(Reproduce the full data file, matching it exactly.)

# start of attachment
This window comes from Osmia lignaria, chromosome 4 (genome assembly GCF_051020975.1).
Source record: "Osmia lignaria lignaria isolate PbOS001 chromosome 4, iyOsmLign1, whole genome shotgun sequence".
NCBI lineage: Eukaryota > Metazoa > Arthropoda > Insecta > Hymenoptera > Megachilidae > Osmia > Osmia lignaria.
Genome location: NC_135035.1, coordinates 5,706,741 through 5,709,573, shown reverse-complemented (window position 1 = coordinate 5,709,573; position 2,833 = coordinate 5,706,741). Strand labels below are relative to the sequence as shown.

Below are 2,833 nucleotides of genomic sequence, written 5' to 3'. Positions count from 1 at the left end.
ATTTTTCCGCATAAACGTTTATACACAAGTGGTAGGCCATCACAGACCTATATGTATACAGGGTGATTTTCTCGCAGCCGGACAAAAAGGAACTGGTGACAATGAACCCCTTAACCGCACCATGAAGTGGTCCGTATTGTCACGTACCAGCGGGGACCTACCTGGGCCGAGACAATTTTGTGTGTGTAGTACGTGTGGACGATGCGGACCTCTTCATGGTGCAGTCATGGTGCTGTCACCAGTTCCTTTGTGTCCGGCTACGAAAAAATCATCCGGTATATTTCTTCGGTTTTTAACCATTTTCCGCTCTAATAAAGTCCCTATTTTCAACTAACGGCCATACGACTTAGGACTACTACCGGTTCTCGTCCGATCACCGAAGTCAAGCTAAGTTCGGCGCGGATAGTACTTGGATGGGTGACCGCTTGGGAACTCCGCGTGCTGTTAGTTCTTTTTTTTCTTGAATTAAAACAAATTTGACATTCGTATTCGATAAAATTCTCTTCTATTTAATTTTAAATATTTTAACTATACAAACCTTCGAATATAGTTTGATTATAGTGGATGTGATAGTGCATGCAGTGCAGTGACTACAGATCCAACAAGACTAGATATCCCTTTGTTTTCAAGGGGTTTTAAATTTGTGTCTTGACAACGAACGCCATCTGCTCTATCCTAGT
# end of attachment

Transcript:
This window comes from Osmia lignaria, chromosome 4 (genome assembly GCF_051020975.1).
Source record: "Osmia lignaria lignaria isolate PbOS001 chromosome 4, iyOsmLign1, whole genome shotgun sequence".
NCBI lineage: Eukaryota > Metazoa > Arthropoda > Insecta > Hymenoptera > Megachilidae > Osmia > Osmia lignaria.
Genome location: NC_135035.1, coordinates 5,706,741 through 5,709,573, shown reverse-complemented (window position 1 = coordinate 5,709,573; position 2,833 = coordinate 5,706,741). Strand labels below are relative to the sequence as shown.

Below are 2,833 nucleotides of genomic sequence, written 5' to 3'. Positions count from 1 at the left end.
ATTTTTCCGCATAAACGTTTATACACAAGTGGTAGGCCATCACAGACCTATATGTATACAGGGTGATTTTCTCGCAGCCGGACAAAAAGGAACTGGTGACAATGAACCCCTTAACCGCACCATGAAGTGGTCCGTATTGTCACGTACCAGCGGGGACCTACCTGGGCCGAGACAATTTTGTGTGTGTAGTACGTGTGGACGATGCGGACCTCTTCATGGTGCAGTCATGGTGCTGTCACCAGTTCCTTTGTGTCCGGCTACGAAAAAATCATCCGGTATATTTCTTCGGTTTTTAACCATTTTCCGCTCTAATAAAGTCCCTATTTTCAACTAACGGCCATACGACTTAGGACTACTACCGGTTCTCGTCCGATCACCGAAGTCAAGCTAAGTTCGGCGCGGATAGTACTTGGATGGGTGACCGCTTGGGAACTCCGCGTGCTGTTAGTTCTTTTTTTTCTTGAATTAAAACAAATTTGACATTCGTATTCGATAAAATTCTCTTCTATTTAATTTTAAATATTTTAACTATACAAACCTTCGAATATAGTTTGATTATAGTGGATGTGATAGTGCATGCAGTGCAGTGACTACAGATCCAACAAGACTAGATATCCCTTTGTTTTCAAGGGGTTTTAAATTTGTGTCTTGACAACGAACGCCATCTGCTCTATCCTAGT